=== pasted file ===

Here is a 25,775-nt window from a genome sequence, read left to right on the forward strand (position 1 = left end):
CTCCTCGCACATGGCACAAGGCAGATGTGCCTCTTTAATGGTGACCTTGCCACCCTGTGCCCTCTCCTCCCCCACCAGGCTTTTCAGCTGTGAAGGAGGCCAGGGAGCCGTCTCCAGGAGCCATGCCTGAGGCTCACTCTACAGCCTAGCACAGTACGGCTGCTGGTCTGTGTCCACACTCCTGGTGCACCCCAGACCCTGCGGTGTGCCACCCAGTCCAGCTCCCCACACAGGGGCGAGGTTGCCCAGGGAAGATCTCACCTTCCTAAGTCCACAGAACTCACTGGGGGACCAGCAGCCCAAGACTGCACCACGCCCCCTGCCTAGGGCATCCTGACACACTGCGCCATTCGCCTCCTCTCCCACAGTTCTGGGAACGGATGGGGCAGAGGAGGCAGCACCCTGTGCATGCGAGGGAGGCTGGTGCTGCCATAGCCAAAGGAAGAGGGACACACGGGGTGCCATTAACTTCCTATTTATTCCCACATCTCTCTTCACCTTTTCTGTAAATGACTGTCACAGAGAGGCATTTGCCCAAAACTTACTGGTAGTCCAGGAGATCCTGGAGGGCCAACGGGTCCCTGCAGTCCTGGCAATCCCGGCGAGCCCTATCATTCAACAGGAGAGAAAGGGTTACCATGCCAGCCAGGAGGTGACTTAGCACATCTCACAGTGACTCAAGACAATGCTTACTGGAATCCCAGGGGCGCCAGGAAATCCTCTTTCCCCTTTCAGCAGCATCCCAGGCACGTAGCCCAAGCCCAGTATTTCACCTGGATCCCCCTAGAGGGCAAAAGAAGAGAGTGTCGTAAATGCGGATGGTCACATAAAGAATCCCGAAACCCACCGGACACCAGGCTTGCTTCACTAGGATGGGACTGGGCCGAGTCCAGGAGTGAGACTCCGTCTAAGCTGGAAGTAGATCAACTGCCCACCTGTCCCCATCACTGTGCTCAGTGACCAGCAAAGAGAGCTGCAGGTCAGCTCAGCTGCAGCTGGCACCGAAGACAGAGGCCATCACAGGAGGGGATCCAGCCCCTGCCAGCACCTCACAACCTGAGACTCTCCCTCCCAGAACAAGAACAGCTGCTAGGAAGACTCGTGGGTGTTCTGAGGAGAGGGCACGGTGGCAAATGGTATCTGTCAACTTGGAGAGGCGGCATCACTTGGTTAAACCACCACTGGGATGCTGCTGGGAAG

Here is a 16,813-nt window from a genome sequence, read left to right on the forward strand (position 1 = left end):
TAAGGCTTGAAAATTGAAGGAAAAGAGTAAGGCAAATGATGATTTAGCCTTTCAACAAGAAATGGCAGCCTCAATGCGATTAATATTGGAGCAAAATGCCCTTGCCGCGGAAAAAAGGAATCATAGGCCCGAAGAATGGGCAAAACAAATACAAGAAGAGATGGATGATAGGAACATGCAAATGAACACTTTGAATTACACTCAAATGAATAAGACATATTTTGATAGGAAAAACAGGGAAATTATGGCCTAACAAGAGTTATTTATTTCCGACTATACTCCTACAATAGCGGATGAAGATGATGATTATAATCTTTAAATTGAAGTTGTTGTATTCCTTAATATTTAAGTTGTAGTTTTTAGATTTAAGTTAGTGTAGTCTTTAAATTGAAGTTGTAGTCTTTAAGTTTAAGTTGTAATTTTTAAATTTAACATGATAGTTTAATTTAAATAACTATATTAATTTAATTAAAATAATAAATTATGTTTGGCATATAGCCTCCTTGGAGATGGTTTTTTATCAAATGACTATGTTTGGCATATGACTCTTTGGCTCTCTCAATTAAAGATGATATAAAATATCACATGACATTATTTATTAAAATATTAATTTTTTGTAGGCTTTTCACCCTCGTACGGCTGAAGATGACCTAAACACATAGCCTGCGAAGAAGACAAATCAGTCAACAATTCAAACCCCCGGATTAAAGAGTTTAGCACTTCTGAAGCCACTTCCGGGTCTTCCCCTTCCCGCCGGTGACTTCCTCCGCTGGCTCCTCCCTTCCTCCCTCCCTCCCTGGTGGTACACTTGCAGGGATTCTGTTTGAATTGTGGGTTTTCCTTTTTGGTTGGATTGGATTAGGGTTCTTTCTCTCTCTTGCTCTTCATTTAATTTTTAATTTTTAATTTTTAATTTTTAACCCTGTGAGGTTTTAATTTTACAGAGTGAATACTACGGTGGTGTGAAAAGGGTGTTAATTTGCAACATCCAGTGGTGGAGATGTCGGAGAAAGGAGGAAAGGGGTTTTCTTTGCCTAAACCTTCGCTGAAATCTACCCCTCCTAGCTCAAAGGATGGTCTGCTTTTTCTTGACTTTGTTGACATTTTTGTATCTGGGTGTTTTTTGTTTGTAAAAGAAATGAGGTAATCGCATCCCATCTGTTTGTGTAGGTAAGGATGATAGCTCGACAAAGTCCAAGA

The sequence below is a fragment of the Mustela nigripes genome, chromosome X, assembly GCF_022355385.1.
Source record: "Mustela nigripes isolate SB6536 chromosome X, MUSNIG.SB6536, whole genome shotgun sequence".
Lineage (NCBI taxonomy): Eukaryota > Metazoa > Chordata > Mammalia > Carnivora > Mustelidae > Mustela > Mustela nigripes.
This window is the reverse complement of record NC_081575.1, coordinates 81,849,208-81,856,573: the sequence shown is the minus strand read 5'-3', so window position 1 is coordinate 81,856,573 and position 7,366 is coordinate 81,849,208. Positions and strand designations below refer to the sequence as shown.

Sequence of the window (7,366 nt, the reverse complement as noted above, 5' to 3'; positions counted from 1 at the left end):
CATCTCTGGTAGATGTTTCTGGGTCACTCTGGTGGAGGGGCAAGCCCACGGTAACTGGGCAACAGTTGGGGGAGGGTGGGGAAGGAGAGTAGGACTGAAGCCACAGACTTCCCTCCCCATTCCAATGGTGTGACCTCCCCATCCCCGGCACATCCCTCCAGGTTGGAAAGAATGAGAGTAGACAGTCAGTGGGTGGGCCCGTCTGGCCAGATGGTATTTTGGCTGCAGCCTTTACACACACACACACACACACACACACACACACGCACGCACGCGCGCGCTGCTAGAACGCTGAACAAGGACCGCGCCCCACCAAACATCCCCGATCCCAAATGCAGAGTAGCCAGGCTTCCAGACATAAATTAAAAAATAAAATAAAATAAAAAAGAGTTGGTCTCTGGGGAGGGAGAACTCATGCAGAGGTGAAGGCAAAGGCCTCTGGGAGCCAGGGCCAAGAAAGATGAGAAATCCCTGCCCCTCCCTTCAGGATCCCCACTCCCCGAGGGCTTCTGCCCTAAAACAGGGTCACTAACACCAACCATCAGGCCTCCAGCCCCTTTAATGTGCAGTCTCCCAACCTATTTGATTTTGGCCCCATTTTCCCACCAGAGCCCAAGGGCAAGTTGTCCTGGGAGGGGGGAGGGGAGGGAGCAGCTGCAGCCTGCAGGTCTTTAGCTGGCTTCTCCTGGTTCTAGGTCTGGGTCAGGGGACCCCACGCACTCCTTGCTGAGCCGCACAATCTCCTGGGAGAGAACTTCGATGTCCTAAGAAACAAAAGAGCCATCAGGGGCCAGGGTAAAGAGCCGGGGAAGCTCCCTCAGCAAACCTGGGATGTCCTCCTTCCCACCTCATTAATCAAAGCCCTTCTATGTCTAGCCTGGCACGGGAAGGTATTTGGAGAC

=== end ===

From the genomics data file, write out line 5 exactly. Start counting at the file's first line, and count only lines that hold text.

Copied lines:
The sequence below is a fragment of the Mustela nigripes genome, chromosome X, assembly GCF_022355385.1.